On this day in Labor History the year was 1919.
That was the day that federal agents stormed the offices of the Industrial Workers of the World in New York City, looking for evidence connecting the organization to radical Communists or Anarchists.
The ransacked office was part of the infamous “Palmer Raids,” when Attorney General Alexander Palmer responded to the growing Red Scare hysteria by raiding the offices of leftist organizations and arresting thousands.
Hundreds of immigrants to the United States were deported during the raids without legal due process.
The 1917 Russian Revolution had stoked fears about a spreading communist threat.
Newspaper headlines helped to drum up public panic.
A week before the IWW raid, a headline on the front page of the Evening World, published in New York City declared, “Reds in U.S. Plotted Revolution; Deportation for All Radicals.”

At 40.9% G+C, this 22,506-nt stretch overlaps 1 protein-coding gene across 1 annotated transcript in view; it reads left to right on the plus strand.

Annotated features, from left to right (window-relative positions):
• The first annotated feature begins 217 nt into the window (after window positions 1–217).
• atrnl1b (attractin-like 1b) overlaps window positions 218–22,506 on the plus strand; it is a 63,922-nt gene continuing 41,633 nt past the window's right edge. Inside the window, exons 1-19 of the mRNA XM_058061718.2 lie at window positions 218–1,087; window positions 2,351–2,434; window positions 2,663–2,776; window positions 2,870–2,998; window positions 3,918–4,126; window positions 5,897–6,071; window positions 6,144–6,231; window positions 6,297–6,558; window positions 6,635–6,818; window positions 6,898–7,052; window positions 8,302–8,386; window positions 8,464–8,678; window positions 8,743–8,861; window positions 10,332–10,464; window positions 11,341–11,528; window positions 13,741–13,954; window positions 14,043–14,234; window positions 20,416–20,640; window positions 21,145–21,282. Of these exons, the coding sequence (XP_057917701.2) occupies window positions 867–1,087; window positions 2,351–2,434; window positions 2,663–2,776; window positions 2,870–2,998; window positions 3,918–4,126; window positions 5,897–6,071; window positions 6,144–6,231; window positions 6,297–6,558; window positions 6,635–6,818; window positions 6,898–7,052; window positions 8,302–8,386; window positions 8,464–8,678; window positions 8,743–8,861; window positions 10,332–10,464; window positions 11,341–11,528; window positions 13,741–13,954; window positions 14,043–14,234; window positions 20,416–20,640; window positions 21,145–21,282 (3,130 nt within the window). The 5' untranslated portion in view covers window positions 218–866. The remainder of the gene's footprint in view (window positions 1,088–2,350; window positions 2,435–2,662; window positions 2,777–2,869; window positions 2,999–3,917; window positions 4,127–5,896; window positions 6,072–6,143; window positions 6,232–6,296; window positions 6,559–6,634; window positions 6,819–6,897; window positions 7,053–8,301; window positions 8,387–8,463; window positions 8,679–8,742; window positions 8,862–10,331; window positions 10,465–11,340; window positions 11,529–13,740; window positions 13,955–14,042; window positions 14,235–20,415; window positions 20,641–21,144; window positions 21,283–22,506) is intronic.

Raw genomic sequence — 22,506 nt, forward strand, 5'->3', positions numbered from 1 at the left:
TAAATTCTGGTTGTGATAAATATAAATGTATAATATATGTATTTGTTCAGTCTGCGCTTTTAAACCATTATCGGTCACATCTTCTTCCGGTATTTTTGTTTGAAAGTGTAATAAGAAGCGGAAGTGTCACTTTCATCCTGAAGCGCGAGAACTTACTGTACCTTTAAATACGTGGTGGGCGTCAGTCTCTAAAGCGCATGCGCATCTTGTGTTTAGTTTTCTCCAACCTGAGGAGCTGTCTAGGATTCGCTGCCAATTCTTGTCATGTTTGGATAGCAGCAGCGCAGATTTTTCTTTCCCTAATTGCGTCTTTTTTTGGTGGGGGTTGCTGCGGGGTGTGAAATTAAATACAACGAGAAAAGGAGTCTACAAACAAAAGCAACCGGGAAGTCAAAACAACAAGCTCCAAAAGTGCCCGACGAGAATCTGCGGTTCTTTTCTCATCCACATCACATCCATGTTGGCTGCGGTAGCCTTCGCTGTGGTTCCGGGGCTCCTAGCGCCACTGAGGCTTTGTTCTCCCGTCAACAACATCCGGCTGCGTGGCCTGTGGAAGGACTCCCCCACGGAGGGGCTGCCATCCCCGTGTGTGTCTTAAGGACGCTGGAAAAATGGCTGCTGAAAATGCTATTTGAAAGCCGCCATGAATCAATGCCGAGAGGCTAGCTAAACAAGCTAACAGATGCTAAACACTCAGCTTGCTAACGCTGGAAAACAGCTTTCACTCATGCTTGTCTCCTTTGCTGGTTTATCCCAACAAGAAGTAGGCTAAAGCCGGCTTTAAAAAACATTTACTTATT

The day after the IWW raid, a Washington Post headline read “Law to Crush Reds.”
Writing in 1920, Attorney General Palmer warned “The chief appeal communism makes is to “The Worker.” If they can lure the wage-earner to join their own gang of thieves, if they can show him that he will be rich if he steals, so far they have succeeded in betraying him to their own criminal course.”
Palmer went on to describe how Communists had “stirred discontent,” “caused irritating strikes,” and “infected our social ideas with the disease of their own minds and their unclean morals.”
Palmers’ references to workers and irritating strikes demonstrate that he perceived the labor movement as part of the communist threat.
Anti-Communist hysteria took its toll on the most radical elements of the U.S. labor movement, especially the IWW.